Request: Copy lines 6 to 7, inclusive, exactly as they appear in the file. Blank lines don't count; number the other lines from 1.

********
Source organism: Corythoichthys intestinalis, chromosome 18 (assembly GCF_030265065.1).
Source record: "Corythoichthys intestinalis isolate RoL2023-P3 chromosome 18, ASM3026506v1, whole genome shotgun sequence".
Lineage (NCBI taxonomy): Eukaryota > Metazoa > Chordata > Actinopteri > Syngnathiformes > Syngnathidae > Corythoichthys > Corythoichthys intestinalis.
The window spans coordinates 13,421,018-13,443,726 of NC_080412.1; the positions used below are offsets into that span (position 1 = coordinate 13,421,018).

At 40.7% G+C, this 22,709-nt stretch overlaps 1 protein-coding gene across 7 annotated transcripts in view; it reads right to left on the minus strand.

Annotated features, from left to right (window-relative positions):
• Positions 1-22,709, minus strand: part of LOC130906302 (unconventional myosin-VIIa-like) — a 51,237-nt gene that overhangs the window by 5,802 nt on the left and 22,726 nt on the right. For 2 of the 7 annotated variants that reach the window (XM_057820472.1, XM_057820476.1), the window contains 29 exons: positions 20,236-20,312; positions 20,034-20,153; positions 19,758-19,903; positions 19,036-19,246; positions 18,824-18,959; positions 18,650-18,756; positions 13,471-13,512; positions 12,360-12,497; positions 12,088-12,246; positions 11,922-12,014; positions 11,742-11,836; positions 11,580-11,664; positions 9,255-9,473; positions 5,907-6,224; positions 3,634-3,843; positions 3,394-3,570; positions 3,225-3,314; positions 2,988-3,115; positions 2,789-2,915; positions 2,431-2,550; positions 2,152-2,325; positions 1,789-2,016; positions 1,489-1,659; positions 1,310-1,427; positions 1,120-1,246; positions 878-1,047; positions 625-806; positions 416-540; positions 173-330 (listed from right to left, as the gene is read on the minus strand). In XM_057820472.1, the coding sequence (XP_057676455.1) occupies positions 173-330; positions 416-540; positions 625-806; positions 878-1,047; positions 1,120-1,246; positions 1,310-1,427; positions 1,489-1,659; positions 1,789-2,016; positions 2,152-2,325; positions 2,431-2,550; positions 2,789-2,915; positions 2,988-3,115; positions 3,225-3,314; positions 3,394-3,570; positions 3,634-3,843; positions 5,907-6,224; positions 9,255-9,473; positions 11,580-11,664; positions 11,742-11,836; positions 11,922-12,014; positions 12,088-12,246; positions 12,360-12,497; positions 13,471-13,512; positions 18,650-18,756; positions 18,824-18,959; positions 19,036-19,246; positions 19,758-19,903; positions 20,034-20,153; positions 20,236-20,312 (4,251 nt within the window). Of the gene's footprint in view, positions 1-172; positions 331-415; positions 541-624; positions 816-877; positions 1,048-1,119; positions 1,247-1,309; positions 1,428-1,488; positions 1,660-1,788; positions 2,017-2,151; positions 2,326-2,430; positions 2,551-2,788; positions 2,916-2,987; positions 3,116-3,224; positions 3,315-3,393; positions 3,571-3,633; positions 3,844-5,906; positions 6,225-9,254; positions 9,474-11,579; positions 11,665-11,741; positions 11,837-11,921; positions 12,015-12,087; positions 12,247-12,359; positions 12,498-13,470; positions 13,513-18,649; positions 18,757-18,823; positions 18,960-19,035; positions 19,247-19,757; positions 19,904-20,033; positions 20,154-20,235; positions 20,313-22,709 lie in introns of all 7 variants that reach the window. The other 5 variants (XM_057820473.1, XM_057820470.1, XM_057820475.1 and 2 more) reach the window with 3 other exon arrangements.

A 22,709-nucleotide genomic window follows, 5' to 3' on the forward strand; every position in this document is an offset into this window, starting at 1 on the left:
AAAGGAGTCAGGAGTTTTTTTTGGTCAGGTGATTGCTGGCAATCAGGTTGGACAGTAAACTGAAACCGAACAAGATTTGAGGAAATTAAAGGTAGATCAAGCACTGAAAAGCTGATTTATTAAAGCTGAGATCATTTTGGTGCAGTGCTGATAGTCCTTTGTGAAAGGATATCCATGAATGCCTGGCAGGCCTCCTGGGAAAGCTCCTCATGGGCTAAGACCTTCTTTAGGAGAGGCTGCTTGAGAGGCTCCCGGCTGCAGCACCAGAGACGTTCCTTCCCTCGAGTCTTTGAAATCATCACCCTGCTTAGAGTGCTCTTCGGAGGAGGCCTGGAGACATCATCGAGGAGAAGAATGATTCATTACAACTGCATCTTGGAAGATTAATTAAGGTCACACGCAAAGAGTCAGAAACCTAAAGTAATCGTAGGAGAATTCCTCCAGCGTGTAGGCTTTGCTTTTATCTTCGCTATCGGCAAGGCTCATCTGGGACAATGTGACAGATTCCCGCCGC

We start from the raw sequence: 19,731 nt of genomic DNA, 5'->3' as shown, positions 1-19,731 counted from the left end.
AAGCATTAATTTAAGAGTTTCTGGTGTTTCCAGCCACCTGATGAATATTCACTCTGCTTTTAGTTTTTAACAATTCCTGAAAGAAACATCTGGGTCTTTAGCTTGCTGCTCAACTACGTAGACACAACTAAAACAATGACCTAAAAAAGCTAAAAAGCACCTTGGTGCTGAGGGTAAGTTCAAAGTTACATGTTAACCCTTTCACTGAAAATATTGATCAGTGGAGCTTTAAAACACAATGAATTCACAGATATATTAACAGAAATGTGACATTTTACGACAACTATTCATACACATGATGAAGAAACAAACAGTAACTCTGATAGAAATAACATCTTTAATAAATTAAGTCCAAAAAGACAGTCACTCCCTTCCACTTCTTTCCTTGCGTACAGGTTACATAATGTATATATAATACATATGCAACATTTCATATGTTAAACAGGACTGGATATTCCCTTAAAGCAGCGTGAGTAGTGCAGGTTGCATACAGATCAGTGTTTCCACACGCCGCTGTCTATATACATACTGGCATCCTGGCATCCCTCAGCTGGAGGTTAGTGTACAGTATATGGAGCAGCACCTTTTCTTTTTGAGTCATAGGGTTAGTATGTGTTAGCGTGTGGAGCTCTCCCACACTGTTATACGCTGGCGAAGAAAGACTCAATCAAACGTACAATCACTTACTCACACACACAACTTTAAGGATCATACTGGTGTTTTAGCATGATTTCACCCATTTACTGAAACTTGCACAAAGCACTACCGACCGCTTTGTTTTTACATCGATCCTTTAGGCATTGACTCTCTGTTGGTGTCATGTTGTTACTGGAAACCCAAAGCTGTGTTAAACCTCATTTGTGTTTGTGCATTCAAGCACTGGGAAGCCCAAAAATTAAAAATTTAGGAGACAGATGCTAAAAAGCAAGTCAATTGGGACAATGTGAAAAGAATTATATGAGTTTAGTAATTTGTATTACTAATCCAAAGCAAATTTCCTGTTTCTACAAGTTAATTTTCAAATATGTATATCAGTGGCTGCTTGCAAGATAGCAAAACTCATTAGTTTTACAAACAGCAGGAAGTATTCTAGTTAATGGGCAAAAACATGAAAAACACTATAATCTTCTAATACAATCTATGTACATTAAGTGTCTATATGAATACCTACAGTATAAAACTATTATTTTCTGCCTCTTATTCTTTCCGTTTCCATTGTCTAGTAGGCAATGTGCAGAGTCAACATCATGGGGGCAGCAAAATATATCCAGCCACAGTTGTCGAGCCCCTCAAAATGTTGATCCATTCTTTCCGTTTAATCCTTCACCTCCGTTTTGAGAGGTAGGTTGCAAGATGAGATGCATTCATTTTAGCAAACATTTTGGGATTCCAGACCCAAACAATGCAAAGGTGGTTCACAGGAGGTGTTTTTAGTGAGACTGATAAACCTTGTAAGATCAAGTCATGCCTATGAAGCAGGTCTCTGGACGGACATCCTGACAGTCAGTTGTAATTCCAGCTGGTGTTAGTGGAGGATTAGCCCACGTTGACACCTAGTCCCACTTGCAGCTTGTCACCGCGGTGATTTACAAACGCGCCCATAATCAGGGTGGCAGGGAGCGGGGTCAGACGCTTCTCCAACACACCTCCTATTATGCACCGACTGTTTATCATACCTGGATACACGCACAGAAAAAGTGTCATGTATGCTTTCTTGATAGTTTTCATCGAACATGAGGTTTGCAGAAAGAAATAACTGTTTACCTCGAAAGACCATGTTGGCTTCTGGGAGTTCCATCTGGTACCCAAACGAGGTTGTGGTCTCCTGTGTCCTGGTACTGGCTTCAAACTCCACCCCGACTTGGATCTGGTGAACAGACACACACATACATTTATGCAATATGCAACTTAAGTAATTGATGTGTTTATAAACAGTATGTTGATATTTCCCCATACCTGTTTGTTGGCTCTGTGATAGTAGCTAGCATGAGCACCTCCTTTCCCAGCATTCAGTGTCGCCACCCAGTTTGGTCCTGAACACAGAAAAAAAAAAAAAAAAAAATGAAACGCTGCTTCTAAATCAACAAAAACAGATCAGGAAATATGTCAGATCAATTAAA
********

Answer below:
Annotated features, from left to right (window-relative positions):
• Positions 1-22,709, minus strand: part of LOC130906302 (unconventional myosin-VIIa-like) — a 51,237-nt gene that overhangs the window by 5,802 nt on the left and 22,726 nt on the right. For 2 of the 7 annotated variants that reach the window (XM_057820472.1, XM_057820476.1), the window contains 29 exons: positions 20,236-20,312; positions 20,034-20,153; positions 19,758-19,903; positions 19,036-19,246; positions 18,824-18,959; positions 18,650-18,756; positions 13,471-13,512; positions 12,360-12,497; positions 12,088-12,246; positions 11,922-12,014; positions 11,742-11,836; positions 11,580-11,664; positions 9,255-9,473; positions 5,907-6,224; positions 3,634-3,843; positions 3,394-3,570; positions 3,225-3,314; positions 2,988-3,115; positions 2,789-2,915; positions 2,431-2,550; positions 2,152-2,325; positions 1,789-2,016; positions 1,489-1,659; positions 1,310-1,427; positions 1,120-1,246; positions 878-1,047; positions 625-806; positions 416-540; positions 173-330 (listed from right to left, as the gene is read on the minus strand). In XM_057820472.1, the coding sequence (XP_057676455.1) occupies positions 173-330; positions 416-540; positions 625-806; positions 878-1,047; positions 1,120-1,246; positions 1,310-1,427; positions 1,489-1,659; positions 1,789-2,016; positions 2,152-2,325; positions 2,431-2,550; positions 2,789-2,915; positions 2,988-3,115; positions 3,225-3,314; positions 3,394-3,570; positions 3,634-3,843; positions 5,907-6,224; positions 9,255-9,473; positions 11,580-11,664; positions 11,742-11,836; positions 11,922-12,014; positions 12,088-12,246; positions 12,360-12,497; positions 13,471-13,512; positions 18,650-18,756; positions 18,824-18,959; positions 19,036-19,246; positions 19,758-19,903; positions 20,034-20,153; positions 20,236-20,312 (4,251 nt within the window). Of the gene's footprint in view, positions 1-172; positions 331-415; positions 541-624; positions 816-877; positions 1,048-1,119; positions 1,247-1,309; positions 1,428-1,488; positions 1,660-1,788; positions 2,017-2,151; positions 2,326-2,430; positions 2,551-2,788; positions 2,916-2,987; positions 3,116-3,224; positions 3,315-3,393; positions 3,571-3,633; positions 3,844-5,906; positions 6,225-9,254; positions 9,474-11,579; positions 11,665-11,741; positions 11,837-11,921; positions 12,015-12,087; positions 12,247-12,359; positions 12,498-13,470; positions 13,513-18,649; positions 18,757-18,823; positions 18,960-19,035; positions 19,247-19,757; positions 19,904-20,033; positions 20,154-20,235; positions 20,313-22,709 lie in introns of all 7 variants that reach the window. The other 5 variants (XM_057820473.1, XM_057820470.1, XM_057820475.1 and 2 more) reach the window with 3 other exon arrangements.